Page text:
Along with any successful product–financial or otherwise–comes a surge in interest and increase in scrutiny. And while the majority of the feedback on success stories is inevitably positive, the enhanced visibility and uptick in usage can serve up a backlash as well. That’s exactly how the impressive development of the commodity ETF space has played out; the billions of dollars that have flowed into these securities over the last two years serve as a testament to the tremendous popularity of securities offering easy, efficient exposure to a previously hard-to-reach asset class [see Many Uses Of Commodity ETFs].
But even as the majority of investors has embraced commodity ETPs, these funds have received a fair amount of negative (and often unwarranted) press as well. In recent months, some investors have expressed frustration with the performance of commodity ETPs that utilize futures-based strategies, expressing disbelief that share prices haven’t been moving in lock-step with the spot price of the underlying commodity. BusinessWeek recently profiled a number of these tales in a feature story, going so far as to issue a blanket warning against investing in commodity ETFs. (The complaints against commodity ETFs are baseless and the “woe-is me” tales recounted reflect poorly only on the investors who were apparently too lazy to do anything in the way of due diligence–but that’s a story for another day.)
As many investors know (and as some have learned the hard way), returns to futures-based commodity products depend not only on the chance in the spot price of the underlying commodity, but on the slope of the relevant futures curve. Because these funds obviously don’t want to take physical delivery of cattle or crude oil, holdings are “rolled” as they approach expiration; in other words, the fund sells near-month contracts and buys up longer-dated contracts.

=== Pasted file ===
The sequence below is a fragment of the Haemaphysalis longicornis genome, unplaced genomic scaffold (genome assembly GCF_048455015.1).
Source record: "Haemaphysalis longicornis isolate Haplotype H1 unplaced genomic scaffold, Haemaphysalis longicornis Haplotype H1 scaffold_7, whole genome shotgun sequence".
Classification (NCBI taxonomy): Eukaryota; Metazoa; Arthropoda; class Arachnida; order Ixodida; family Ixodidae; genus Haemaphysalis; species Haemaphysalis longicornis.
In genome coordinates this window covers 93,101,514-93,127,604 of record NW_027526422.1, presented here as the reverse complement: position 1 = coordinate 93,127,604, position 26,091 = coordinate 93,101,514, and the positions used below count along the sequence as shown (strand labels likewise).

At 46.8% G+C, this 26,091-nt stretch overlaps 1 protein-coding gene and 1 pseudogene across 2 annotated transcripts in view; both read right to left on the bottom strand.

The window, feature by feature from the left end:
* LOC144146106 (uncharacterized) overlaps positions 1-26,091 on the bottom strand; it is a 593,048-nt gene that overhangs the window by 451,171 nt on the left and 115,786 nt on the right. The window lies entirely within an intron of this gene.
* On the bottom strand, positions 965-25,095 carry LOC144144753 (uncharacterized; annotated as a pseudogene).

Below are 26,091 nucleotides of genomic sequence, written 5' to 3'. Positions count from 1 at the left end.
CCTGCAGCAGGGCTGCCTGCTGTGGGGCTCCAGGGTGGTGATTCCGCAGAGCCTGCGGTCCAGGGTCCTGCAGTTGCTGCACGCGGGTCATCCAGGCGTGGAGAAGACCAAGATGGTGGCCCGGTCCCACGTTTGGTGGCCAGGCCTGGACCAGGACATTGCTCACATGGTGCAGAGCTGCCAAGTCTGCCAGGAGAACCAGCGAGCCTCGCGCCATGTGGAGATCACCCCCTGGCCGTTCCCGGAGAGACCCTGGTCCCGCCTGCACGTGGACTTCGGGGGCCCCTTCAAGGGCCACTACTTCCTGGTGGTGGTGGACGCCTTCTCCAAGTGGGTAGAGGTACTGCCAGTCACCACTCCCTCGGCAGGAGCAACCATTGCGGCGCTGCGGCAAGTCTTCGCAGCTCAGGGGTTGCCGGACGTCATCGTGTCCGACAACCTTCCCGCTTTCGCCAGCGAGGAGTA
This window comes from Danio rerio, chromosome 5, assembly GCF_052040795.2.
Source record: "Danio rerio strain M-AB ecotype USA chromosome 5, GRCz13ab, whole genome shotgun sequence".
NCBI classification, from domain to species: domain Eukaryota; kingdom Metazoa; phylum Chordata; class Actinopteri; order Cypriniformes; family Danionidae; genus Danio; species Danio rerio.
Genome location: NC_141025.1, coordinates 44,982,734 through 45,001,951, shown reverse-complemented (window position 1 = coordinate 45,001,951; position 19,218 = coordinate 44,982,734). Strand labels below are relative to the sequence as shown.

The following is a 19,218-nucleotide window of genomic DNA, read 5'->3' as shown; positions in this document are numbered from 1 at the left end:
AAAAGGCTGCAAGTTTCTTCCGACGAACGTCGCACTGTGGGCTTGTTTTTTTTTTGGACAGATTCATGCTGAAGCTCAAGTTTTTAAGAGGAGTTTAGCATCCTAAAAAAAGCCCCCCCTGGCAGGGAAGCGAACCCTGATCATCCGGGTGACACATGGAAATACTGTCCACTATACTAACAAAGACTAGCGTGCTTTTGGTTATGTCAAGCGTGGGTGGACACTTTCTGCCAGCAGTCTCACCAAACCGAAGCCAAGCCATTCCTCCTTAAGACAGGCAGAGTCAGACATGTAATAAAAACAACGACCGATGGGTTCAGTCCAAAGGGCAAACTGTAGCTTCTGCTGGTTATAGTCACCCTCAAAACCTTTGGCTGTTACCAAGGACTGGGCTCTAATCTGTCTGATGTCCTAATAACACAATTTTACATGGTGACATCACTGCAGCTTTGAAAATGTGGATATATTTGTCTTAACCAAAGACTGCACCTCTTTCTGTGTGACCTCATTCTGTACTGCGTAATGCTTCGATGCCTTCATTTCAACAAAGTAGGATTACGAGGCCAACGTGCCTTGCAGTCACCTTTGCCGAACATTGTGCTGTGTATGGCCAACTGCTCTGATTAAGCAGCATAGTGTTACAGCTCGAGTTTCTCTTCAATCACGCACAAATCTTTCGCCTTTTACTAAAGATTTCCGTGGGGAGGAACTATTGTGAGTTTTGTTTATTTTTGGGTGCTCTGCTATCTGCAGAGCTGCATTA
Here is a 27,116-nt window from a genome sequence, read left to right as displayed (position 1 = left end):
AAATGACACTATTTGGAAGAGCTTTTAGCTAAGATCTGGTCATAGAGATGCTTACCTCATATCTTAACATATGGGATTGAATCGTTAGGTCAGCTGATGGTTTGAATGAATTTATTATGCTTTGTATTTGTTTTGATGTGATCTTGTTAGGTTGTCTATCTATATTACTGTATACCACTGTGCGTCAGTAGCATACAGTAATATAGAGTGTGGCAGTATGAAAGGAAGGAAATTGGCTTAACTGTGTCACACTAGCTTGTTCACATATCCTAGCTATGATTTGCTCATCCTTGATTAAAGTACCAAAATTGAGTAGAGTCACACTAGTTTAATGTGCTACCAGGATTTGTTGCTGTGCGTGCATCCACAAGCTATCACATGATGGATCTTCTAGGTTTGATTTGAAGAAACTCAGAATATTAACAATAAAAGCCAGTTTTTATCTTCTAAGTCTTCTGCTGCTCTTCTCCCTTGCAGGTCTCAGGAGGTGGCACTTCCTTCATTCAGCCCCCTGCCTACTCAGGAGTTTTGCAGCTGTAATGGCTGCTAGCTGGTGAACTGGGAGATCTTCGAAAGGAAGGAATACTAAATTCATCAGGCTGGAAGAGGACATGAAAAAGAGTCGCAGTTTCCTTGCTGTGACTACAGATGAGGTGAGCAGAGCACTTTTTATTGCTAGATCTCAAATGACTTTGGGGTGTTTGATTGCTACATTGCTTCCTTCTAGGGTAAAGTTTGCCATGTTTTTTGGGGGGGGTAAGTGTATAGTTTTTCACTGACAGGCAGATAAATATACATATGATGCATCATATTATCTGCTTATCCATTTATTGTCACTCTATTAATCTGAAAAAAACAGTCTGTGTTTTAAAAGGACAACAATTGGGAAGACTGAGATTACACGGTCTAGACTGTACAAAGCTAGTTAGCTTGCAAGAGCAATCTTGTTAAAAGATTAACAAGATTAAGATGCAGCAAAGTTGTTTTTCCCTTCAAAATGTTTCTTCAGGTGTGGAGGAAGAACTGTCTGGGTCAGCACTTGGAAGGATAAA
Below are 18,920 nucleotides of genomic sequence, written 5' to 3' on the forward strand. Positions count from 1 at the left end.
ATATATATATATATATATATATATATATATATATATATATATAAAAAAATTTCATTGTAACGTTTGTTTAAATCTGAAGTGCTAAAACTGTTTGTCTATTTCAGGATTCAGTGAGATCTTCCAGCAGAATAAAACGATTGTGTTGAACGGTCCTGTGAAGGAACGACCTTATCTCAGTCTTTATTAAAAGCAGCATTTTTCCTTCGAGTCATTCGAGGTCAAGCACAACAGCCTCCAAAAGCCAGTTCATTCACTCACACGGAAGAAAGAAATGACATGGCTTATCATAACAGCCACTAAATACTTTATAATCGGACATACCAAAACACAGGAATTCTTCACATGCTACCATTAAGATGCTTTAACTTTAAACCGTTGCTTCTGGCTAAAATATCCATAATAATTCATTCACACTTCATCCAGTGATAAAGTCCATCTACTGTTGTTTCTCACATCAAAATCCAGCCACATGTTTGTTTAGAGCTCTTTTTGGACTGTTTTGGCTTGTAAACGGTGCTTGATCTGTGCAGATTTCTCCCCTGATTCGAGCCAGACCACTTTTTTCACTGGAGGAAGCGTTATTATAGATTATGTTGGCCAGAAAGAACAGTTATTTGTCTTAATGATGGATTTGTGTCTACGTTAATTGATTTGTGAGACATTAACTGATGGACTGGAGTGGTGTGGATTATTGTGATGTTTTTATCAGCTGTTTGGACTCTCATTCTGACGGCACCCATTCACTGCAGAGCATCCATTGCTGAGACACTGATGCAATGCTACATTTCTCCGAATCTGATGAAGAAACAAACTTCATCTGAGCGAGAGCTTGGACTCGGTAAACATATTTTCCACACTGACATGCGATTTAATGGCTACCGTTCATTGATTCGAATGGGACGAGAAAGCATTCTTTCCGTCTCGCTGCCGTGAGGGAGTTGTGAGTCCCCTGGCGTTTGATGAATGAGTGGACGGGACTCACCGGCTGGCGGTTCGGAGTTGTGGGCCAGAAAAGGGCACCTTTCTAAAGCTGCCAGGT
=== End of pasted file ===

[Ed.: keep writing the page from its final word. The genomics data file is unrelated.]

Contango has become a four-letter word to some investors, representing an environment in which commodity funds face stiff headwinds from an upward-sloping futures curve. It is this phenomenon that is the cause for the “disappointing” performances of many futures-based commodity funds, creating a gap between the return on the ETF and the hypothetical return on an investment in the spot price of the physical commodity.
The Other Side
There are horror stories of investors flying into the wind, leading some to believe that a futures-based strategy will always underperform the spot price. But believe it or not, there are two sides to this coin. Just as contango can eat into returns, backwardation in futures markets can work for investors. When long dated futures are cheaper than those closer to expiration, commodity ETPs can generate a positive “roll yield” each month, essentially selling high and buying low.
Backwardation is relatively rare in commodity markets, in part because futures prices build in expenses related to storing the underlying commodity. But it’s not unheard of, as demonstrated by the current market for sugar futures. After a major rally in sugar prices in recent months, the market is clearly expecting prices to pull back, as reflected by the consistent downward slope in the futures curve. October 2011 contracts are currently about 15% cheaper than near-month contracts, meaning that a futures-based investment strategy will likely outperform the hypothetical spot investment.
So an investment in sugar is an interesting opportunity. If prices hold steady, a futures-based strategy should perform pretty well, boosted by the yield picked up during the roll process. To be clear, backwardation is no guarantee of positive returns. In fact, a futures curve is often downward sloping because the market expects the price of the underlying commodity to fall.
For investors looking to play sugar futures, the iPath Dow Jones Sugar ETN (SGG) is the best bet. The index to which this ETN is linked consists of a single ICE sugar futures contract, meaning that SGG has the wind at its back. SGG has had an up-and-down 2010, plummeting in the first few months of the year only to rally by close to 40% over the last three months. Investors are clearly expecting sugar prices to pull back in coming months as the harvest approaches, but SGG could perform well even if the return on the spot commodity is negative.
Disclosure: No positions at time of writing. Photo courtesy of Rufino Uribe.